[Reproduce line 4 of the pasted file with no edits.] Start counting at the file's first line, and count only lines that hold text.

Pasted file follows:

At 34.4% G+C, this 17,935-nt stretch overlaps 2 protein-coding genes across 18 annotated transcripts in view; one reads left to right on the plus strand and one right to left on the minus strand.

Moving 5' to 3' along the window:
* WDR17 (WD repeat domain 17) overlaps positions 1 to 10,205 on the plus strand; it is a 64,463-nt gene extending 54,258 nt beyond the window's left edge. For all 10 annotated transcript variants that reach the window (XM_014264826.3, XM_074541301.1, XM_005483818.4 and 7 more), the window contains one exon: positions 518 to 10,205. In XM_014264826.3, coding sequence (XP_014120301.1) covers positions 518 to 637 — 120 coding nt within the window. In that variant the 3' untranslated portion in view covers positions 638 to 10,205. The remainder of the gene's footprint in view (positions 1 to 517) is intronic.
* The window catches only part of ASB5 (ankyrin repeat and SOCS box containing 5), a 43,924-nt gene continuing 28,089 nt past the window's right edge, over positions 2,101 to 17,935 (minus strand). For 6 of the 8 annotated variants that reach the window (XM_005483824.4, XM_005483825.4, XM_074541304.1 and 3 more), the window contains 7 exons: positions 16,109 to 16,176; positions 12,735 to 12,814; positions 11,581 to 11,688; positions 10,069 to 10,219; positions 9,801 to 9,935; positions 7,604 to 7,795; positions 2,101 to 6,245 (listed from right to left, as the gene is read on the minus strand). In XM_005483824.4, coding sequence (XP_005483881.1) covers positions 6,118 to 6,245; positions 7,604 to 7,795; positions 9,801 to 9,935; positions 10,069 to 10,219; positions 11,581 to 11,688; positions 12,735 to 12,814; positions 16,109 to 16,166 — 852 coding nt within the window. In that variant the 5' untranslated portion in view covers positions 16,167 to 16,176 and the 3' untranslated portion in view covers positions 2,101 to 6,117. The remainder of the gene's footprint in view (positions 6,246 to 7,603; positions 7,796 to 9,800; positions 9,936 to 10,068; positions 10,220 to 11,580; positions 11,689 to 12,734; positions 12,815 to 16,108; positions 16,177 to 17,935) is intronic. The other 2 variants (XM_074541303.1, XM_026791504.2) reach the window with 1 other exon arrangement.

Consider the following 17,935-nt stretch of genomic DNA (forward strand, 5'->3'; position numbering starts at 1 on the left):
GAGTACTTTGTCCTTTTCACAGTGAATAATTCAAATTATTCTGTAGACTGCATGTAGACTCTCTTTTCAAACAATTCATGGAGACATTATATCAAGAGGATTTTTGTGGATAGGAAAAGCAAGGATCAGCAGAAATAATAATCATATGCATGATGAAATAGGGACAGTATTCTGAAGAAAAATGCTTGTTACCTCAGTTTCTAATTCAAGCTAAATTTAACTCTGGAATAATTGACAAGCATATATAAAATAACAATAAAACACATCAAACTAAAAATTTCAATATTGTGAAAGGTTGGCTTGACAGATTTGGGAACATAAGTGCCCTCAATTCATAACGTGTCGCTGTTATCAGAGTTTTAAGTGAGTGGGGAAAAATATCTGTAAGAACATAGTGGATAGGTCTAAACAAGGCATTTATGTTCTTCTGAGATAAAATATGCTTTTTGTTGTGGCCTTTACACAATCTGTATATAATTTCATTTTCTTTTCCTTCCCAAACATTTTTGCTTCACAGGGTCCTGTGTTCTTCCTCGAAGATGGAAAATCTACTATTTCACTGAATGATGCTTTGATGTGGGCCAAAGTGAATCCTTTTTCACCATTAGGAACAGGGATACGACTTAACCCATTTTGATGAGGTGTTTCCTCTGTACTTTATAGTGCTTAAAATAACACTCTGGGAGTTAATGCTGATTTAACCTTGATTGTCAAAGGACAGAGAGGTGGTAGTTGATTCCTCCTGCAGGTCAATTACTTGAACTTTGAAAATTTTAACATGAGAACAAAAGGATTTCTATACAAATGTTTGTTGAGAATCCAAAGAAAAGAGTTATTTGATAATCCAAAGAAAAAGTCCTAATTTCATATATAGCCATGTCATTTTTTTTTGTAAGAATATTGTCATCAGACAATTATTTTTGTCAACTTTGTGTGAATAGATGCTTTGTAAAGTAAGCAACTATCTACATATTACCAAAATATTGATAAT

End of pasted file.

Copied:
* The window catches only part of ASB5 (ankyrin repeat and SOCS box containing 5), a 43,924-nt gene continuing 28,089 nt past the window's right edge, over positions 2,101 to 17,935 (minus strand). For 6 of the 8 annotated variants that reach the window (XM_005483824.4, XM_005483825.4, XM_074541304.1 and 3 more), the window contains 7 exons: positions 16,109 to 16,176; positions 12,735 to 12,814; positions 11,581 to 11,688; positions 10,069 to 10,219; positions 9,801 to 9,935; positions 7,604 to 7,795; positions 2,101 to 6,245 (listed from right to left, as the gene is read on the minus strand). In XM_005483824.4, coding sequence (XP_005483881.1) covers positions 6,118 to 6,245; positions 7,604 to 7,795; positions 9,801 to 9,935; positions 10,069 to 10,219; positions 11,581 to 11,688; positions 12,735 to 12,814; positions 16,109 to 16,166 — 852 coding nt within the window. In that variant the 5' untranslated portion in view covers positions 16,167 to 16,176 and the 3' untranslated portion in view covers positions 2,101 to 6,117. The remainder of the gene's footprint in view (positions 6,246 to 7,603; positions 7,796 to 9,800; positions 9,936 to 10,068; positions 10,220 to 11,580; positions 11,689 to 12,734; positions 12,815 to 16,108; positions 16,177 to 17,935) is intronic. The other 2 variants (XM_074541303.1, XM_026791504.2) reach the window with 1 other exon arrangement.